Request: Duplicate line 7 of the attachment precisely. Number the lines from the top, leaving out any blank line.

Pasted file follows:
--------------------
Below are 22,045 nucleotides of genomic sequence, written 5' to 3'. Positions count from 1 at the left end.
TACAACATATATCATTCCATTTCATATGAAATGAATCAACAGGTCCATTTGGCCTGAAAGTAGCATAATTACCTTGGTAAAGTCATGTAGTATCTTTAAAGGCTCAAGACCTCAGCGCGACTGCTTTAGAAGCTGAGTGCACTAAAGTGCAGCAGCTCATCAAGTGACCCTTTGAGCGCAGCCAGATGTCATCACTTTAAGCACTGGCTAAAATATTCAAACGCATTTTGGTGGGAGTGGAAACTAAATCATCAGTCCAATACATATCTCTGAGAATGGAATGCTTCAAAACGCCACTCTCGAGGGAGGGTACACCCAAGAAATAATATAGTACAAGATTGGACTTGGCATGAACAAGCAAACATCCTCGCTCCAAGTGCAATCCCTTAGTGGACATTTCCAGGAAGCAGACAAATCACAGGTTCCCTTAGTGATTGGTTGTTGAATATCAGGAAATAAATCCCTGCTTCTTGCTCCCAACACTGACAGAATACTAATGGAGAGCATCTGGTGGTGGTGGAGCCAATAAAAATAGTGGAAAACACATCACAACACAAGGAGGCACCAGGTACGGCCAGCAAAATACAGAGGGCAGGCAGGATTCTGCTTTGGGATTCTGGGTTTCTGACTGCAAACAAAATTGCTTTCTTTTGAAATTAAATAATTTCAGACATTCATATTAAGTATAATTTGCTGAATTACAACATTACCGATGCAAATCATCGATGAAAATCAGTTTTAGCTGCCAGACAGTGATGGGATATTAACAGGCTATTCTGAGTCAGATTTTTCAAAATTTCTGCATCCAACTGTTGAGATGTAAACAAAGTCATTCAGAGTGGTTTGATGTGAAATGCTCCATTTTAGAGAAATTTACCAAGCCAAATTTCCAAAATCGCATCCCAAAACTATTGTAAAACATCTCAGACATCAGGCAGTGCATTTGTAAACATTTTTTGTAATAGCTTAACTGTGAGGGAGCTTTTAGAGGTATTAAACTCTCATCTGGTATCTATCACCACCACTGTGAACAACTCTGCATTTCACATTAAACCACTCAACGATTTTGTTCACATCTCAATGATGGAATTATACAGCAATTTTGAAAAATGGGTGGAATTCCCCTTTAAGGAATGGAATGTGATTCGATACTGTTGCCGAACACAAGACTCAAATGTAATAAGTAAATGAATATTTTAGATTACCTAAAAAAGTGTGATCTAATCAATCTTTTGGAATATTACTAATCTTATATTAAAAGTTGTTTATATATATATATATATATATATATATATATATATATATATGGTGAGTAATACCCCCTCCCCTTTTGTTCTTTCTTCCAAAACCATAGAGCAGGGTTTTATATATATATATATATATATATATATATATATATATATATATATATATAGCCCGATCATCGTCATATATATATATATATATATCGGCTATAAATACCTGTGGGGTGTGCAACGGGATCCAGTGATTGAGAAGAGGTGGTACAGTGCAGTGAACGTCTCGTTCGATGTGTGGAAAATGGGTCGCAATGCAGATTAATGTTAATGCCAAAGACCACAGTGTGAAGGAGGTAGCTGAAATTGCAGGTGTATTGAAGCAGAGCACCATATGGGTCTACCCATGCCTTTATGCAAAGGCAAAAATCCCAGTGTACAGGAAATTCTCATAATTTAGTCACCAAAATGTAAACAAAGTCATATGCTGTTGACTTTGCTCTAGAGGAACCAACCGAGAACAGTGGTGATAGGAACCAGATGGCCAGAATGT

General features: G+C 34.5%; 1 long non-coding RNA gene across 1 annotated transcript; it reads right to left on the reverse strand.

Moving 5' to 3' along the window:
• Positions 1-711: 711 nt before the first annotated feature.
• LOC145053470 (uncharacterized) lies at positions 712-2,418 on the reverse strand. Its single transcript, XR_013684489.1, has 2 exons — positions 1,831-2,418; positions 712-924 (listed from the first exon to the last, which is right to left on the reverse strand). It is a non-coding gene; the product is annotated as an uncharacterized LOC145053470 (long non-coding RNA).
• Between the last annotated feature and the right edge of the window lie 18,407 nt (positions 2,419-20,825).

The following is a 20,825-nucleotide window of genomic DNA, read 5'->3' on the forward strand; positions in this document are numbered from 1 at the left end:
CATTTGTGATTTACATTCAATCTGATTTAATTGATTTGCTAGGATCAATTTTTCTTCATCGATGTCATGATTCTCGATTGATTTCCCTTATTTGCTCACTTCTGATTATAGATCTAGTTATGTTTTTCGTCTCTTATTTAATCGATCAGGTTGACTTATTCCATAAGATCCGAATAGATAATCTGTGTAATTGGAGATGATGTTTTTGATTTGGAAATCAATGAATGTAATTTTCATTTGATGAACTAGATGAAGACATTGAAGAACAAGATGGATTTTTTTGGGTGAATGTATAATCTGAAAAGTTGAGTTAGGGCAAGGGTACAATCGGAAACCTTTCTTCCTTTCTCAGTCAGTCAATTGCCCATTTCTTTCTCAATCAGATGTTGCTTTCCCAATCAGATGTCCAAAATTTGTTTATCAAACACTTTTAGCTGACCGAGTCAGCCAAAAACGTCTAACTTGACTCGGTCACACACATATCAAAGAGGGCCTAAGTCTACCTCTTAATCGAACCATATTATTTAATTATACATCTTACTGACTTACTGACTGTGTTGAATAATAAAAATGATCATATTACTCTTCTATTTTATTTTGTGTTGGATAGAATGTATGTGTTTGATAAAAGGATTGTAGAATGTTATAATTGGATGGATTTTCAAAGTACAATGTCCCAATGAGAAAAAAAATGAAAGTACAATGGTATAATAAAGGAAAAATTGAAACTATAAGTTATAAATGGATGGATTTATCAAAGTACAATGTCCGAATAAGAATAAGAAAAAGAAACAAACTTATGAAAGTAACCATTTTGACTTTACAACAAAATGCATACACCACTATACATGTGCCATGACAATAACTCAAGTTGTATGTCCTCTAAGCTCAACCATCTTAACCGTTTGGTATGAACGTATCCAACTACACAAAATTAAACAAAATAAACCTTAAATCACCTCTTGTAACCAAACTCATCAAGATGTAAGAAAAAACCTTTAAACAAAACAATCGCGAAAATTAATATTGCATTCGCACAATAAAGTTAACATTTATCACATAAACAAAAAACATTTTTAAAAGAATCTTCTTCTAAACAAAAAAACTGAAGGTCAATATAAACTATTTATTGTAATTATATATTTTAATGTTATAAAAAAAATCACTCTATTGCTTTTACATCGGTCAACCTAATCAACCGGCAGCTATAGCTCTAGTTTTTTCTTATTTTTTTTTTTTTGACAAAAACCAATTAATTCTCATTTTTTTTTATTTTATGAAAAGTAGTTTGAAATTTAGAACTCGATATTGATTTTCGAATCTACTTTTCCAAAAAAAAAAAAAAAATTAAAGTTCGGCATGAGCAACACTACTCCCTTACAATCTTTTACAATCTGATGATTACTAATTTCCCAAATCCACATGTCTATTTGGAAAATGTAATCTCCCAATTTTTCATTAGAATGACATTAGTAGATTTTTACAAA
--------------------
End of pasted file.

• Between the last annotated feature and the right edge of the window lie 18,407 nt (positions 2,419-20,825).